Two-step bound seams

Recently, we talked about bound seams. Bound seams are a way to finish the inside of a sewn object so that it looks nice. They are especially nice on unlined jackets. If you want to finish the seams on a sheer garment, try a French seam.A few weeks ago, I demonstrated a one-step bound seam. It’s basically a quick and easy way to accomplish what looks very much the same as this two-step bound seam. The difference is in the number of times you have to stitch the seam. In the one-step, we simply sandwiched the seam allowance inside the double-fold bias tape and stitched once, catching the front and back of the bias tape at the same time. It’s quick and easy, but can be trickier on curved seams or corners.

This version takes two passes to complete but will be easier to do on curves and corners. Please review the link above for the one-step method if you’d like to see the difference.



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Extra-wide, double-fold bias tape

The process


I am just demonstrating a straight seam on scrap fabric. I have extra-wide double fold bias tape.
Sew your seam. I did a 5/8″ seam allowance here, though I usually prefer a 1/2″. Press the seam open.
On the other bias tape tutorial, I showed how one side of the tape is usually just a hair narrower than the other. You want the narrower side on the right in this step. Once you’ve located that, open it up and place the edge along the edge of the right-hand seam allowance. Pin in place.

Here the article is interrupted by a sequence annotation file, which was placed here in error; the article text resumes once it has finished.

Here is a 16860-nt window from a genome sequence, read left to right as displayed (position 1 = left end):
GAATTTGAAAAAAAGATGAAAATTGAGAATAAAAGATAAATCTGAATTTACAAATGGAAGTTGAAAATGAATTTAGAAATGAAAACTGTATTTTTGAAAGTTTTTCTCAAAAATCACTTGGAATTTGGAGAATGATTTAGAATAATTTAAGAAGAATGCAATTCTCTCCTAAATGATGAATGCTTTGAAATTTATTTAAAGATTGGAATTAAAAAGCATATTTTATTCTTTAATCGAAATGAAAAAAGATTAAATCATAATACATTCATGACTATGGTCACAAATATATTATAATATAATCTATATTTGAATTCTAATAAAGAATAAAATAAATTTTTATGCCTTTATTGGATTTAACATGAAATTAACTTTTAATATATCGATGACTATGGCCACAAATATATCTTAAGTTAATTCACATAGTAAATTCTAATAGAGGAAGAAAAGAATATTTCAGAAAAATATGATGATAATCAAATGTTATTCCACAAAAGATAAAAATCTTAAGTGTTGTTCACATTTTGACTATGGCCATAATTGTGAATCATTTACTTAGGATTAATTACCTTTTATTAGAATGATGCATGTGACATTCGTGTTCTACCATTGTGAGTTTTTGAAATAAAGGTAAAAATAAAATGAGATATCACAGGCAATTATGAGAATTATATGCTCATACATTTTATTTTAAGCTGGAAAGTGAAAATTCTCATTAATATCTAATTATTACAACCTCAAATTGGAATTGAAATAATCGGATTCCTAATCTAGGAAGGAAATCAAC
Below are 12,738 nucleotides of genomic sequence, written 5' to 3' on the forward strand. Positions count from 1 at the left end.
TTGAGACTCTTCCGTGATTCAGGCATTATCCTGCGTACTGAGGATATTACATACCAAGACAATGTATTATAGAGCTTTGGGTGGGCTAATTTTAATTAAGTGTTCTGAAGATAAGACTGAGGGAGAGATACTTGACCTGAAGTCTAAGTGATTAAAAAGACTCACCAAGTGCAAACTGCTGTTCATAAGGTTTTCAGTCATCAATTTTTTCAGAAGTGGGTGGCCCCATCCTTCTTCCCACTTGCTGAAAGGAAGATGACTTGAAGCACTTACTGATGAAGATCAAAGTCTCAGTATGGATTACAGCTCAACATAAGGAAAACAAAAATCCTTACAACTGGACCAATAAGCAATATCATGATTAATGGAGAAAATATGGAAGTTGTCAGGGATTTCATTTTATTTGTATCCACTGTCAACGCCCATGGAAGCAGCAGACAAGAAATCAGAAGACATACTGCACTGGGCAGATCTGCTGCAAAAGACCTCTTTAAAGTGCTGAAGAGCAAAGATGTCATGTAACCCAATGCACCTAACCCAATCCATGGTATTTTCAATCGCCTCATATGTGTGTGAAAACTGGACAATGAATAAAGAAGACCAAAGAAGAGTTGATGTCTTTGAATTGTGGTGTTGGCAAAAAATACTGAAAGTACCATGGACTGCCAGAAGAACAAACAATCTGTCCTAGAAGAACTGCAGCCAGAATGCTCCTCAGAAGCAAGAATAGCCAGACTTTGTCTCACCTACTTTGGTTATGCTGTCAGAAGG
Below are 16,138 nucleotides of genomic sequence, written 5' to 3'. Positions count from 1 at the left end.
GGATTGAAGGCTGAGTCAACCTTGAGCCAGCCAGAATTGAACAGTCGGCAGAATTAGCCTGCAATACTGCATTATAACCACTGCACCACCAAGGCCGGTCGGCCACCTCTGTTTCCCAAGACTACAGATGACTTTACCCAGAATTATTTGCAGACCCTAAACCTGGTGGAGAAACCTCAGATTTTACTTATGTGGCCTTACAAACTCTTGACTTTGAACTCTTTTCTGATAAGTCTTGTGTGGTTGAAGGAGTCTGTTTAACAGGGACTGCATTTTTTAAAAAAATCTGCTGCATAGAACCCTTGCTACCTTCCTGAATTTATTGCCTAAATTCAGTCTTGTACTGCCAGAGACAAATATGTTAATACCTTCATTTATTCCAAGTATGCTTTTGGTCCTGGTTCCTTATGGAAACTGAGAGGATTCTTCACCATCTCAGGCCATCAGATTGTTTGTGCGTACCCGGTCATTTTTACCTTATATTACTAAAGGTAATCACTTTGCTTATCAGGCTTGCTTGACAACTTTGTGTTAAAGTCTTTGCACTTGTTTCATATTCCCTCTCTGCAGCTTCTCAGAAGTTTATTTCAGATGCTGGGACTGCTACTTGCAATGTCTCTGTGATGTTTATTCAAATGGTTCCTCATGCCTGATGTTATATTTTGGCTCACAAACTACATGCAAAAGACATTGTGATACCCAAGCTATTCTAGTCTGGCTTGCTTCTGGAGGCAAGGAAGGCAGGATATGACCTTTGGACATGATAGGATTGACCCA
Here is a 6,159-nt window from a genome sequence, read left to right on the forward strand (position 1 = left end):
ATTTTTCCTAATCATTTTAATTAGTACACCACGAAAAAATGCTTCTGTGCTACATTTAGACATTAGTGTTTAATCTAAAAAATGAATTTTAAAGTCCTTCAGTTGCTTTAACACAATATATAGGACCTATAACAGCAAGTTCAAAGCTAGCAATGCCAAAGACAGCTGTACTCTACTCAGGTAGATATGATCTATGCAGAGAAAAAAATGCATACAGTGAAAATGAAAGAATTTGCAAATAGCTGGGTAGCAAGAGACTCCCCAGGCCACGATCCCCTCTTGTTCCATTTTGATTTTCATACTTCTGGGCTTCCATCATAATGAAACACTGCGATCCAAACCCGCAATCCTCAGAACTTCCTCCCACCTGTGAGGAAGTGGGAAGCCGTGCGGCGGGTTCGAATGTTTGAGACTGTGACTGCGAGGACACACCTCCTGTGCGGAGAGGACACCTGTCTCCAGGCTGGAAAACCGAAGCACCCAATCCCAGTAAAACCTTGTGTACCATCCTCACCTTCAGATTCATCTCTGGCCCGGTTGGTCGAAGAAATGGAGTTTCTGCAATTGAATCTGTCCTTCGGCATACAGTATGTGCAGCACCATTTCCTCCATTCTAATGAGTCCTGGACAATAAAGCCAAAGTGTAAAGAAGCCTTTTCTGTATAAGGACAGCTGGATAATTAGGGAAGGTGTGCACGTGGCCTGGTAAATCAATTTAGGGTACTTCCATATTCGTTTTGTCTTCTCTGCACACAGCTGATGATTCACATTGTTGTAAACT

Sew along that first fold in the bias tape.
Fold the bias tape back up and wrap it around the seam allowance so the seam allowance’s raw edge is encased. Pin into place.Because the other side of the bias tape is a wee bit wider, you should be able to catch it in the stitching in the next step.
Here’s a view of the pinned bias tape from the back side of the seam allowance, the part that is normally hidden.
From the other side (front), stitch in the ditch or on the very edge of the bias tape. You want to catch the open side of the bias tape on the other side. Remember, this side is already stitched down (as opposed to the one-step method).
Repeat on other side and you have nice, finished seams!
View from the back side.
The seam looks like a regular seam from the front of the fabric.
I decided to test the one-step method and two-step method on a curved seam just for fun to see if one was easier to do than the other or looked better. They were pretty close in this particular case. Of course, the one-step method was a little quicker, but I would say it looked slightly sloppier and more uneven than the two-step method. But overall a difference was hard to see.If you were trying to go around a corner, however, the one-step method would look terrible. I definitely recommend this two-step version for that. I may add a demo of that to this post later. I ran out of bias tape this time around.